It used to be that your options for borrowing books from your local library were hardbound or paperback.
Now you can log on to the Internet from your home computer and, using your library account, download an e-book to read or listen to on your computer or portable e-reader.
Add to these options audiobooks on CD and Playaway devices that you plug headphones into and take along for a jog in the park and you've got a variety of ways to enjoy a book.
E-books are increasing in popularity. The online retailer Amazon reported last week that sales of Kindle e-books outpaced hardcover books for the first time.
They're also a hot item at your local library. A countywide collection of 350 e-books and 1,350 audio e-books is in such high demand that most titles have multiple holds on them.
Here is a short introduction to where your local library is going with e-book technology.
What is an e-book?
An e-book is a digital file that can be read on an e-reader, computer or smartphone. An audio e-book is listened to on an iPod or other MP3 device.
What about an e-reader?
An e-reader, or e-book reader, is either a handheld device, or software downloaded to a computer, laptop, netbook or smartphone, that stores and reads e-books. Examples are the Amazon Kindle, Apple iPad, Sony Reader, and Barnes and Noble Nook, to name a few.
Two local libraries — Palm Harbor and East Lake — have Kindle e-readers for borrowing.
Can I get e-books for free?
As a Pinellas county resident, you can access the Pinellas Public Library Cooperative's growing e-book collection, available through your local library website.
The Web also has many sources of e-books for free and for sale. The library cooperative has a list of recommended sources at www.pplc.us. Your local library also offers a service called Netlibrary, which offers 29,000 e-books — mostly nonfiction — that can be read on a computer screen.
How do I borrow an e-book?
Once inside your library website portal, you'll need to download Overdrive software, which allows you to place the e-book on your computer. You can read it there or transfer the file to an e-reader or MP3 device.
Does an e-book need to be returned like a physical book?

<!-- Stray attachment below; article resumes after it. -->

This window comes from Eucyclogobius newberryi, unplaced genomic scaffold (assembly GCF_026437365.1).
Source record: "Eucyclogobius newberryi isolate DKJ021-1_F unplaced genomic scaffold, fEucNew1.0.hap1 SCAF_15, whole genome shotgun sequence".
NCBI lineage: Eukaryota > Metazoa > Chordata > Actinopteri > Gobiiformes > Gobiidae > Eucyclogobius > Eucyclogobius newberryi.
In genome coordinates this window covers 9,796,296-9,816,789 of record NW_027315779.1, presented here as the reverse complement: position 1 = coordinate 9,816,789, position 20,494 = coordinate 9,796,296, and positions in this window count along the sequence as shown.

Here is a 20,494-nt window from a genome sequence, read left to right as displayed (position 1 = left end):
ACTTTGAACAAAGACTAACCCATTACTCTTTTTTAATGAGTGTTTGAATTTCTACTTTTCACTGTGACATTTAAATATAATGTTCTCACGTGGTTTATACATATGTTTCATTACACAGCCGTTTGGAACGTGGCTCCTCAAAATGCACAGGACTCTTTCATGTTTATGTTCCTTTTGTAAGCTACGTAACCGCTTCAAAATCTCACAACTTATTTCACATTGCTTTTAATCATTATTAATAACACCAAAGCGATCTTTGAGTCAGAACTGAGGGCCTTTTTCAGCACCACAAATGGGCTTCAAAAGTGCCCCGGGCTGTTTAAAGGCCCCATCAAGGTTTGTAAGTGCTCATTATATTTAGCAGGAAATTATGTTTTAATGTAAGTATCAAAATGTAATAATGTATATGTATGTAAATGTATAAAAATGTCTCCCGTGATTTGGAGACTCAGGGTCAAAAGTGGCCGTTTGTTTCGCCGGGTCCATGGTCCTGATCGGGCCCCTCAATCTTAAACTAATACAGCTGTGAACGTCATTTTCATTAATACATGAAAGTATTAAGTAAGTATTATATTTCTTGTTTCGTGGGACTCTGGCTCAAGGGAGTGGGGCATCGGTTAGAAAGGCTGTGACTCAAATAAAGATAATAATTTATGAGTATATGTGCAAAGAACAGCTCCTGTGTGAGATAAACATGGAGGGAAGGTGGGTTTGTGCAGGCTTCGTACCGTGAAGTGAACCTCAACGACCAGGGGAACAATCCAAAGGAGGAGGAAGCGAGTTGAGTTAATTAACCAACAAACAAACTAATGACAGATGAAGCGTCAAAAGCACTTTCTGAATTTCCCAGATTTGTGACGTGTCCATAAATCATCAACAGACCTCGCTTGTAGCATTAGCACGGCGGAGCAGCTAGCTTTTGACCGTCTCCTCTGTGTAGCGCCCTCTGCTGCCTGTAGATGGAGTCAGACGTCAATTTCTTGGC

No. The file expires on the due date, so there are never late fees.
What are Playaway devices?
These are preloaded digital audio books. They are smaller and lighter than a deck of cards and contain a single e-book title. You plug your own headphones in, and return it like a regular book by its due date. These can be checked out at most area libraries, though titles are very limited. Playaways will most likely be phased out in a matter of years as more people purchase iPods and MP3 devices, local librarians say.
What do my library's e-books cost?
The Pinellas cooperative is spending $37,500 on e-books this year and next. Each of the cooperative's 15 local libraries also may have purchased small numbers of e-books. In comparison, last year the St. Petersburg Public Library spent $603,000 for all reading materials, DVDs and music and book CDs in all seven of its branches.
Is the library of the future one with no paper books?
At the moment, old-fashioned books are still the most circulated items, but demand for e-books is growing. "We anticipate the need to grow the (e-book) collection as users become more familiar with the format and acquire the reading devices," said Mary Brown, executive director of the Pinellas cooperative. In St. Petersburg, there are 563,000 print books and about 1,600 items of downloadable digital media on the website. E-books are checked out as soon as they're returned, said the manager of the main and branch libraries Elaine Birkinshaw.
"Our users obviously love this," she said.
Luis Perez can be reached at (727) 892-2271 or firstname.lastname@example.org.